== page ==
Plagiarism software needed
As a faculty member at Kansas University, I must confess that my reaction to the university’s decision to abandon its subscription to “Turnitin,” one of the leading Web-based systems to assist teachers in detecting plagiarism in student papers, is a mixture of dismay, outrage and, in the words of the immortal Yogi Berra, “deja vu all over again.”
The university’s justification for dropping Turnitin is twofold. First, the university suggests that it is concerned about potential copyright violations when faculty use Turnitin. Second, it would appear that the annual subscription cost of $22,000 for the whole university is too great. Personally, I find neither of these concerns to be terribly convincing or sufficient to justify dropping so important a resource. If we truly care about stopping student cheating, something I – and most faculty feel strongly we ought to care about – then we should not drop the Turnitin subscription.
The alleged concern over potential copyright violations in the use of Turnitin stems from the way in which the service operates. Turnitin generally requires that a student paper be uploaded to its site so that it can be compared with other papers already in its files. This is how it detects plagiarism. Turnitin also retains a copy of the paper for its files, though access to the paper is severely limited.
It is this copying and retention that bothers some folks because, if the student has copyright in her paper, which is usually the case, then neither a faculty member nor Turnitin should copy the paper without student permission. But that’s precisely how a university can deal with the problem.
All the faculty member need do is inform students that enrollment in the class requires that the student give permission to the faculty member to copy the paper so it can be uploaded to Turnitin, if the professor deems it necessary. If a student resists this, he needn’t take the course. I cannot imagine why any honest student would object to giving such permission.
The solution I propose seems relatively obvious to me, and I teach copyright. But I’m not alone in this opinion. Turnitin itself has obtained legal opinions from major law firms around the world that its service complies with copyright laws. Other universities have also come to this conclusion. Cornell University’s general counsel, for instance, in a letter to Cornell Vice Provost Isaac Kramnick (www.cornell.edu/policy/Kramnick) wrote that written permission by students to use the Turnitin service should effectively solve any copyright issues.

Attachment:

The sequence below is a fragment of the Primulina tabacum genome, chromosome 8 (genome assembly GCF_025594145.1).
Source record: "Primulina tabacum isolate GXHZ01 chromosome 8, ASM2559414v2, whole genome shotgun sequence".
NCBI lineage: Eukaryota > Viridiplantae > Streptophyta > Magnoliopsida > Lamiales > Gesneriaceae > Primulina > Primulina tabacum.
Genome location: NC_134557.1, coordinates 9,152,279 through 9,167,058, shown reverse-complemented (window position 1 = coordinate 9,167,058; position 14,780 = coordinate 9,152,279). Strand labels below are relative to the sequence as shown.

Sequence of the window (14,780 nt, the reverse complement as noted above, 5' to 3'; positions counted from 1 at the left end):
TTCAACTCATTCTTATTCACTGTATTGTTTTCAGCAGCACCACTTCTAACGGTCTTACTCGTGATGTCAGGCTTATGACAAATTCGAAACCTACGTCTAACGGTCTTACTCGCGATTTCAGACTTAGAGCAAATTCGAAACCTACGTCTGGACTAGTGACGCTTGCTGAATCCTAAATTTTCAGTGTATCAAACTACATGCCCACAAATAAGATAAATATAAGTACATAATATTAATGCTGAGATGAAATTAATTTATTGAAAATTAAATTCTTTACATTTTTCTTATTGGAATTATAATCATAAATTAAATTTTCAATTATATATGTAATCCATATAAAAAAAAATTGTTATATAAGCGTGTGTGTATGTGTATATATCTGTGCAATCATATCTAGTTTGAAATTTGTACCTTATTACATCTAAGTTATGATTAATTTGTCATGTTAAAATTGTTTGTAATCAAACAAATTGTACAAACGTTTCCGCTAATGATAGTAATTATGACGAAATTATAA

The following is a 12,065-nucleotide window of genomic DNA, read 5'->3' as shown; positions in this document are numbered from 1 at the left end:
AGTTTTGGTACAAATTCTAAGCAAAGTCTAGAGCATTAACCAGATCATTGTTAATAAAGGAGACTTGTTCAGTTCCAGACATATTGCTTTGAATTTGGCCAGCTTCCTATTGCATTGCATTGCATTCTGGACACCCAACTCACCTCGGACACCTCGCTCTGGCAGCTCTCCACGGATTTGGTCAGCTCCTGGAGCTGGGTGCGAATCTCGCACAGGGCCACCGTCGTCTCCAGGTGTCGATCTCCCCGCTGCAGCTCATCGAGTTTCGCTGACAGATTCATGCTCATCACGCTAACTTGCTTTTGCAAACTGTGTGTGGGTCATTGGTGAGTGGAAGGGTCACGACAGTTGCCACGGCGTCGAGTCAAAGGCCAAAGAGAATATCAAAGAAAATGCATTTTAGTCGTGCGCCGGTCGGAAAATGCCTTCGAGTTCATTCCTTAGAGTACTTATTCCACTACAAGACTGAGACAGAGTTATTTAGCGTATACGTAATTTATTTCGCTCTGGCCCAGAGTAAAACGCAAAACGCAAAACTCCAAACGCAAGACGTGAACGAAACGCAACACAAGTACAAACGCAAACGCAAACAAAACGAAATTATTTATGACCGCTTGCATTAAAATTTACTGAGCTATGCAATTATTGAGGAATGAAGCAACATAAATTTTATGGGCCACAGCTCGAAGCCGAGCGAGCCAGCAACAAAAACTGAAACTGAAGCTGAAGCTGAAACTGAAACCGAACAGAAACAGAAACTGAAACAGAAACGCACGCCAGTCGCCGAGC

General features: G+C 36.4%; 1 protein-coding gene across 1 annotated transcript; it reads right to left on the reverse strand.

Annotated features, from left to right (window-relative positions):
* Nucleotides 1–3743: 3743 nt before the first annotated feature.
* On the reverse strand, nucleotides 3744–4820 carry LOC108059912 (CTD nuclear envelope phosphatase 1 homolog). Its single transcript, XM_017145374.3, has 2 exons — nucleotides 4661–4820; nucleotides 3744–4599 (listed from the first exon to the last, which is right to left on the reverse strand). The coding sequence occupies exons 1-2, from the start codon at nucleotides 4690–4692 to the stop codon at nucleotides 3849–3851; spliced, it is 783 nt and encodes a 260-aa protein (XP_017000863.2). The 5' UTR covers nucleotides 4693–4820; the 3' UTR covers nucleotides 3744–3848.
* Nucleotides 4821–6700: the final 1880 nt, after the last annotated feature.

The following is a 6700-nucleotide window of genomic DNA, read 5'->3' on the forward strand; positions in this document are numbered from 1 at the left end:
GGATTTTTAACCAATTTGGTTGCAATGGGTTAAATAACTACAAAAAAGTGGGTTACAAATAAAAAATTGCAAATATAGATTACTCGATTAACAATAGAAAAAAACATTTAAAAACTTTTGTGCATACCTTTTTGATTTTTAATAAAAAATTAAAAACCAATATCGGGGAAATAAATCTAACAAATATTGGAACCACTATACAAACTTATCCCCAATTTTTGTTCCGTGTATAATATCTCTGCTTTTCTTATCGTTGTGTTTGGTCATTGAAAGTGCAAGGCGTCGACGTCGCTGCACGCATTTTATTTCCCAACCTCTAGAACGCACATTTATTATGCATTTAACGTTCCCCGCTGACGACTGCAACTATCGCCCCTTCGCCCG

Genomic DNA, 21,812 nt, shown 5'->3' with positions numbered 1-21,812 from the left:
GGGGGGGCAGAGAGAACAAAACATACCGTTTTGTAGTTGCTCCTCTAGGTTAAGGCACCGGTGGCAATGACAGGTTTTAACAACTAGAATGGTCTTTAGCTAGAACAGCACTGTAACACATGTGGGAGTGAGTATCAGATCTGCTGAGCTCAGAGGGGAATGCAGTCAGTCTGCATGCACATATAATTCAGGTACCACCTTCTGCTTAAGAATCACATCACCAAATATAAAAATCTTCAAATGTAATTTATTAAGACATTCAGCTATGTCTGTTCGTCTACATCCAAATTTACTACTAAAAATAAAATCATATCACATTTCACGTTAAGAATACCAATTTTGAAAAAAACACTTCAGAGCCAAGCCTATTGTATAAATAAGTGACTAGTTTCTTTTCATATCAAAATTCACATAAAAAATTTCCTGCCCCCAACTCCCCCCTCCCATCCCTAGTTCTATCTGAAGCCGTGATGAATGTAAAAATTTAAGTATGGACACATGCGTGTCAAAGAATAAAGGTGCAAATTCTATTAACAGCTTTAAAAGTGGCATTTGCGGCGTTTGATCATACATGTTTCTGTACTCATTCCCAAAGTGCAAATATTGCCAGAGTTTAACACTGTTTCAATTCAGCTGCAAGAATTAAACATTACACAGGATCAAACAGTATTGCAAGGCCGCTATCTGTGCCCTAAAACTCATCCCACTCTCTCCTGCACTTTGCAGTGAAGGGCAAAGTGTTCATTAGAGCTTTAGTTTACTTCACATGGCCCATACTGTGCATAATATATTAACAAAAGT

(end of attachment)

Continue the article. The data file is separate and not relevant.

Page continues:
In my experience our university has rarely failed to follow a course of action it believed was pedagogically correct for fear of a lawsuit. Why should we now act in this manner when so much is at stake?
My own suspicion is that the real reason for dropping the Turnitin subscription is simply money. It has been stated in the news that the annual subscription cost has risen from $5,000 to $22,000. Certainly this is a large percentage increase. But as Provost Richard Lariviere recently pointed out in connection with rising tuition at KU, what’s important is the actual dollar amount not the percentage increase.
The annual university budget is, I believe, about $500 million. It’s hard to believe that we cannot find $22,000 to pay for a service used by many faculty and designed to catch student cheating. Indeed, to say that reducing cheating isn’t worth $22,000 to a university that spends millions on athletics is simply ludicrous.
It also sends a terrible message to students. How can we, as faculty members, stand up and tell students that the university condemns academic dishonesty and will not tolerate cheating when university officials announce that they are unwilling to spend $22,000 per year to reduce cheating? Students are not stupid. They get the message.
If the university can quickly find a substitute for Turnitin, which is as effective and doesn’t raise the “concerns” some administrators seem to have in regard to Turnitin, then they should do so quickly. But if they can’t and they remove this anti-cheating tool from the faculty arsenal then it’s clear that the administration doesn’t really care very much about whether students cheat. And that would be a shame indeed.